Valuation is back in vogue. Domestic flows overwhelmed valuation the last couple of years but all new era thinking eventually reverts, and overshoots, the mean. Large caps selling at high P/E multiples were hammered last month.
Finally, there are worries that the global economy is slowing and on the domestic front, elections pose another worry. Further adding to uncertainty is the risk of a policy error.
If we’re writing about it, it’s already factored in the price. Earnings are likely to be good for Q2 as most of the serious damage was inflicted at the tail end of the quarter. Inflation is low, food inflation is likely to stay low with a strong kharif crop output expected this year, GDP growth is strong, the consumer balance sheet is strong with a high savings rate, and low indebtedness and the economy is growing. Fundamental growth drivers remain the best amongst large economies. India’s largest ace in the sleeve is that a large swath of the population is oblivious and unaffected by equity and global turmoil.
The Nifty 50 Does Not Reflect the Damage Done to the Broader Markets
In the Nifty 50, 10 stocks are down over 20% from the January 2018 peak. Meanwhile, 7 stocks are up 20%. While 29 stocks are down from the peak, an impressive 21 are up since the January peak. The top performers TCS, Reliance Industries, Bajaj Finance, Infosys, Tech Mahindra, Bajaj Finserv, Hindustan Unilever have saved the index. (table at the end of this note)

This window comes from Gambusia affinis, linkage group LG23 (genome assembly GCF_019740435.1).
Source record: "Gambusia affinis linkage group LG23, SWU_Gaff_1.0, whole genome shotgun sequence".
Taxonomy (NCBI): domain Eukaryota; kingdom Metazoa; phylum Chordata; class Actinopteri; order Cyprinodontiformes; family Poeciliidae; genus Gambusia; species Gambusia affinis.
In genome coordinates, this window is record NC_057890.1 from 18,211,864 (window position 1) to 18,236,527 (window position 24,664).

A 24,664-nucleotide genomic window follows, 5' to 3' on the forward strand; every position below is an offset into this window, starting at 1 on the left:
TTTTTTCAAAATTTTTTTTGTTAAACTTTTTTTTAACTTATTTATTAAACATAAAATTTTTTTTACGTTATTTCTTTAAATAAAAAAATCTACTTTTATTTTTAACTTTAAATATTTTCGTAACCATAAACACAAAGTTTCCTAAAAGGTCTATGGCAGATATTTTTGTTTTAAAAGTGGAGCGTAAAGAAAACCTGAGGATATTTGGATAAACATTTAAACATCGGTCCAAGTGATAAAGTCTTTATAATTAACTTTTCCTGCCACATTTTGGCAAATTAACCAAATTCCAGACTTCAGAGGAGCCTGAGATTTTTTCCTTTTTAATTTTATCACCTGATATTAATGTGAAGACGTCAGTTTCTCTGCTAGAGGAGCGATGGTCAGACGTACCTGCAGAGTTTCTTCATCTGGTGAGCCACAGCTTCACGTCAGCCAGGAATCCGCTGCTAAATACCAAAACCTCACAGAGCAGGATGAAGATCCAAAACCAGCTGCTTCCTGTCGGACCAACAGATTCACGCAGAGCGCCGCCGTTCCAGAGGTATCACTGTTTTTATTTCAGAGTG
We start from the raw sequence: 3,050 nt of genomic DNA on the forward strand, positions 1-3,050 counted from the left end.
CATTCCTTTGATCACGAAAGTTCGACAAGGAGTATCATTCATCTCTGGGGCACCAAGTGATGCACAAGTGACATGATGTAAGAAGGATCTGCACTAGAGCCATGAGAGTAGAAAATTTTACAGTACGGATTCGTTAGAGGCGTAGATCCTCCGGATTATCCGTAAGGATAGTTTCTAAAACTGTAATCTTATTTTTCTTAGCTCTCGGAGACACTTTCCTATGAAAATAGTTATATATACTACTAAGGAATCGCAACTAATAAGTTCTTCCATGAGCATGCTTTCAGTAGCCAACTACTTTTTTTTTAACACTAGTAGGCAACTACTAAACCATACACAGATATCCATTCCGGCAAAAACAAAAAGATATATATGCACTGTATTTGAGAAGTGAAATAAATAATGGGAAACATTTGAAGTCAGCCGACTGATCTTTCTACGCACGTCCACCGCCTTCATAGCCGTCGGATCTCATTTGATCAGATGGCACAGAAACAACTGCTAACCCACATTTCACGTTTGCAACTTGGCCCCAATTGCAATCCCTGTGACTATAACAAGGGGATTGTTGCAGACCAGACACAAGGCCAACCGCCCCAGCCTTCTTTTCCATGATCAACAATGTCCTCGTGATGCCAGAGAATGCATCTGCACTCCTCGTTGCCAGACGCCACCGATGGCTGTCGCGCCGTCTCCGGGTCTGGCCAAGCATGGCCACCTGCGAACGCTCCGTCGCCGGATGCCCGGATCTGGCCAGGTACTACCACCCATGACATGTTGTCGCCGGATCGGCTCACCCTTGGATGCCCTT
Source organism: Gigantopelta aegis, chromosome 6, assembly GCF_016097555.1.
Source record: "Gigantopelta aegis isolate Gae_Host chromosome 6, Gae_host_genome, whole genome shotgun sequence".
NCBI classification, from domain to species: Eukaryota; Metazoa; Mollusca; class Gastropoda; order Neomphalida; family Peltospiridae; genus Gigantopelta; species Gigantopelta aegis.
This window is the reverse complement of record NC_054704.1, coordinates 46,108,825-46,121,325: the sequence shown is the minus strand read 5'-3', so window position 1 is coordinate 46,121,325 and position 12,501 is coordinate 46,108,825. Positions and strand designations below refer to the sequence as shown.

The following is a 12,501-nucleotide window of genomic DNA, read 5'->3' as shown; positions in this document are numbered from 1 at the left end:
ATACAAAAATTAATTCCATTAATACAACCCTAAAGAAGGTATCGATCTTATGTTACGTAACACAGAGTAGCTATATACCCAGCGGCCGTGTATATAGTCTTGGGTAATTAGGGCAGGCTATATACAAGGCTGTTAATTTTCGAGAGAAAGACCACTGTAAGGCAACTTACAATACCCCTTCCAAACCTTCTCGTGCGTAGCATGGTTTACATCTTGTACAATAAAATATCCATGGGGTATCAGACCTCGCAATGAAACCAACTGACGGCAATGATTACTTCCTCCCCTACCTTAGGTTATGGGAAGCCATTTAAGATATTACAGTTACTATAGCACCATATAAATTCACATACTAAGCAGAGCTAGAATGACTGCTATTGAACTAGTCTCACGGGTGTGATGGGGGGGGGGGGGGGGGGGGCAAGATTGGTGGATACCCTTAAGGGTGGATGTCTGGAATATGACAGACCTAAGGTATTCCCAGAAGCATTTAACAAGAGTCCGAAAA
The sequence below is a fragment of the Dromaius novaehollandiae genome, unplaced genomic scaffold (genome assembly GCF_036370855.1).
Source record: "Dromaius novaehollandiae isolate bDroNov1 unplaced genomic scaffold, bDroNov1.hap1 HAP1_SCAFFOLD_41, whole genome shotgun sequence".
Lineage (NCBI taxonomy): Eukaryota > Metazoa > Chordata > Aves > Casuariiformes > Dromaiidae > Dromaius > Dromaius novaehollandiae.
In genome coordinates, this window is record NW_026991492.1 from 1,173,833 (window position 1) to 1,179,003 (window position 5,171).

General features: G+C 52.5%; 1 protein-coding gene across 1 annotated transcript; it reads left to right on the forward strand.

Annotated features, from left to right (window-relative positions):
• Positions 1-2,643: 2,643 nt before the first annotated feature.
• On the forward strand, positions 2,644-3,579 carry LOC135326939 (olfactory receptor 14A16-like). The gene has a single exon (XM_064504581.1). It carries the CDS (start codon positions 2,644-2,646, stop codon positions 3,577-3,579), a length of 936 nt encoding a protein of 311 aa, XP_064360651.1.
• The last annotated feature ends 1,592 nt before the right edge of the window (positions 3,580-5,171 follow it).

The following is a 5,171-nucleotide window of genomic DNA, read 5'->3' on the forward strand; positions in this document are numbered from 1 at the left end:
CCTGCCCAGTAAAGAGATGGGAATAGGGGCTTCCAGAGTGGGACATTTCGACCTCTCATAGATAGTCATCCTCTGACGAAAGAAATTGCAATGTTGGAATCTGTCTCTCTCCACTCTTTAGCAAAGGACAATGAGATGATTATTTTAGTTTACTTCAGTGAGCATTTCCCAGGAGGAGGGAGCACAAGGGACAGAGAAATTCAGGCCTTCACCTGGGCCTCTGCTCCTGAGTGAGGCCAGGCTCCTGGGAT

While the Nifty 50 has seen strong performance to the upside since the peak in Jan ’18, with 42% of stocks higher, the CNX has seen 80.6% of stocks lower, with 38% down 30%, and 56% down 20%.
81% of the CNX 500 Stocks Are Down from the Peak,
56% Are Down Over 20%,
And Half the Market Is Down at least 25%
Typically, Major Corrections Have Lasted Around a Year or a Bit Longer
The broader market peaked on Jan 29th, 2018. We are now in the 9th month of the correction, 244 days. Typically, cyclical corrections and the 2008 bear market have lasted between 359 and 449 days. It could be worse, as it was in 2000, but we think today’s economy and the late 1990s economy were very different; there are no discernible signs of a bubble and the domestic economy remains generally vibrant with a high savings rate.
The 2011 and 2015 Corrections Lasted 359 to 410 Days…
…We are At Day 244 and Down 6.9%
Yet Another Divergence Between Nifty 50 Reported Versus Bottom Up P/Es and Forward P/Es
While the reported index metrics are much higher, our analysis of the bottom up P/E shows that the bottom up trailing P/E for the Nifty 50 is now 22.6 and FY 19 P/E is 19.1. We’ve shared the numbers in the table. P/Es could be getting close to where markets have bottomed on cyclical corrections, but not cycle turns. Further, the Price/Cash Flow numbers look attractive. However, forward earnings remain unreliable and are likely to be ratcheted down should macro concerns continue to dominate.
While Reported P/Es are Much Higher…
Our bottom up analysis for Nifty P/E is now Trailing 22.6 and 19.1 for FY 19
Valuations for India Remain High, Relative to EMs but EM valuations are low relative to DM